Newsweek’s Challenge Index, which rates high schools based on the percentage of students who take Advanced Placement or International Baccalaureate tests, is out.
My daughter’s alma mater, Palo Alto High School, and sister school Gunn High refused to participate in the rankings.
School officials say they didn’t want to expose students to the shallowness, stress and unwanted publicity that comes with the survey, which ranks the top 1,200 U.S. high schools.
“It’s a very simplistic premise that the quality of a school can be measured by the number of AP tests students take,” said Marilyn Cook, associate superintendent of the wealthy district in the heart of Silicon Valley.
Some Palo Alto parents worry that students are overloading on AP courses and stressing out, but that’s all about getting into an elite college. Nobody takes an extra AP to raise their school’s rank. I’m guessing Paly and Gunn didn’t rate as high as parents thought they should.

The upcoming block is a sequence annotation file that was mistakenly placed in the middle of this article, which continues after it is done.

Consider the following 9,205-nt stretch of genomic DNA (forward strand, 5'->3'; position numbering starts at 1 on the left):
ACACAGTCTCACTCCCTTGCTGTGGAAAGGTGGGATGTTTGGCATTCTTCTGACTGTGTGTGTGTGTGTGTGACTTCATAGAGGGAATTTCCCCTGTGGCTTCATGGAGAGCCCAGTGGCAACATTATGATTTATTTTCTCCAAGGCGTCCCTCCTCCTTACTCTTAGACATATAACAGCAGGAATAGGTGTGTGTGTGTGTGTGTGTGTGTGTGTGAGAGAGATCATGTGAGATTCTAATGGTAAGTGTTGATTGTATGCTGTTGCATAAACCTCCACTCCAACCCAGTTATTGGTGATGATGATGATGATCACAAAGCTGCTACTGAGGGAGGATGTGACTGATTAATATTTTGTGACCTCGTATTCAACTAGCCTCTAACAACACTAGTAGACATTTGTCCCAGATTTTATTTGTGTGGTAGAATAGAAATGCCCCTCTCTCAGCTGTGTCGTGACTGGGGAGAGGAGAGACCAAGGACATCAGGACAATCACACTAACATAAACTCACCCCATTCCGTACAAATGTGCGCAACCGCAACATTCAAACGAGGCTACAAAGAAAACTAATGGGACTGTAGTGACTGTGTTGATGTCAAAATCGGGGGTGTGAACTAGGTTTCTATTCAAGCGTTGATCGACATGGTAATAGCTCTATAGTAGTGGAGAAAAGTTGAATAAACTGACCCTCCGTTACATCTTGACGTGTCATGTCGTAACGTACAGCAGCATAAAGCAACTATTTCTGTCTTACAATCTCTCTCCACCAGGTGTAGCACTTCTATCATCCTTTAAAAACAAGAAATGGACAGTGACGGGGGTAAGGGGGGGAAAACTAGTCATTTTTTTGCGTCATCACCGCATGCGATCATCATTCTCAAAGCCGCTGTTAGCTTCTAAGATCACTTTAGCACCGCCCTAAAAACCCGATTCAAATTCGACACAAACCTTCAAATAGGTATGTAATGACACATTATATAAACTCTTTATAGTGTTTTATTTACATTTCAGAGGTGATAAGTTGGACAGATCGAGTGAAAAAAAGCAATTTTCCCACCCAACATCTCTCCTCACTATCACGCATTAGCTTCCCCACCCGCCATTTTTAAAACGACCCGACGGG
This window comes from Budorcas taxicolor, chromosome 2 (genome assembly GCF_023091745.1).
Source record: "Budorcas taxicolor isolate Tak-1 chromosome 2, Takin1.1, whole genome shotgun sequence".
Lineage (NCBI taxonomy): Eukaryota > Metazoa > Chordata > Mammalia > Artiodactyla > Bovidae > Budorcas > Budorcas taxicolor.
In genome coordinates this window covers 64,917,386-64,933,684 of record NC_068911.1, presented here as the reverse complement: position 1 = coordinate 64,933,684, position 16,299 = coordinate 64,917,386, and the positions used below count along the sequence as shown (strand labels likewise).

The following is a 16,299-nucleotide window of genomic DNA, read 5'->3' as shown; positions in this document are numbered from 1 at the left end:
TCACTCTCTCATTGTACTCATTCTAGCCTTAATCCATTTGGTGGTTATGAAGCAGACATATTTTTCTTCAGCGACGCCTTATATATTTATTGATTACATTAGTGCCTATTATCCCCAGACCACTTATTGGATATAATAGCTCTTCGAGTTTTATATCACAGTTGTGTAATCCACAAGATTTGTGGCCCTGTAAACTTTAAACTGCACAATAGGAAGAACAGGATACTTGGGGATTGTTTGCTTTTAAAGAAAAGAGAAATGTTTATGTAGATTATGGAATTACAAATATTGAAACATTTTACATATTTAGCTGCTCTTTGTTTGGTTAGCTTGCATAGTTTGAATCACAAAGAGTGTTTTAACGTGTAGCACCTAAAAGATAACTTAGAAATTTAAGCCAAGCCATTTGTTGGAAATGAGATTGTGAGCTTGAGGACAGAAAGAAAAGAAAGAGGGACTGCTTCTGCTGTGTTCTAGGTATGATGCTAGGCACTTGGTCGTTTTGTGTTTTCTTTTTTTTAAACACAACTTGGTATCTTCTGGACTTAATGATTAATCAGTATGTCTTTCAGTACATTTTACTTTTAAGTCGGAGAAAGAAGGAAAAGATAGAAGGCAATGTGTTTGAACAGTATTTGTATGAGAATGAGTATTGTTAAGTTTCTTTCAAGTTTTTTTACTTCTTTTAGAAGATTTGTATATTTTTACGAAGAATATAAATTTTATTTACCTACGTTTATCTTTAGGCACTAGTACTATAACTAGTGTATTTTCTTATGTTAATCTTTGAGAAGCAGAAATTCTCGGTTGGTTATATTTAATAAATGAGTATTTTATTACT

The Challenge Index has limitations: It rewards schools even if students take AP-labeled classes but can’t pass the AP exam. But I think it’s a useful exercise.
Update: In a column, index creator Jay Mathews explains why he thinks it measures an important factor and reprints an e-mail from an AP chemistry teacher about the long-term effects of her class on Sleepy, Grumpy, Sweetie and Angry.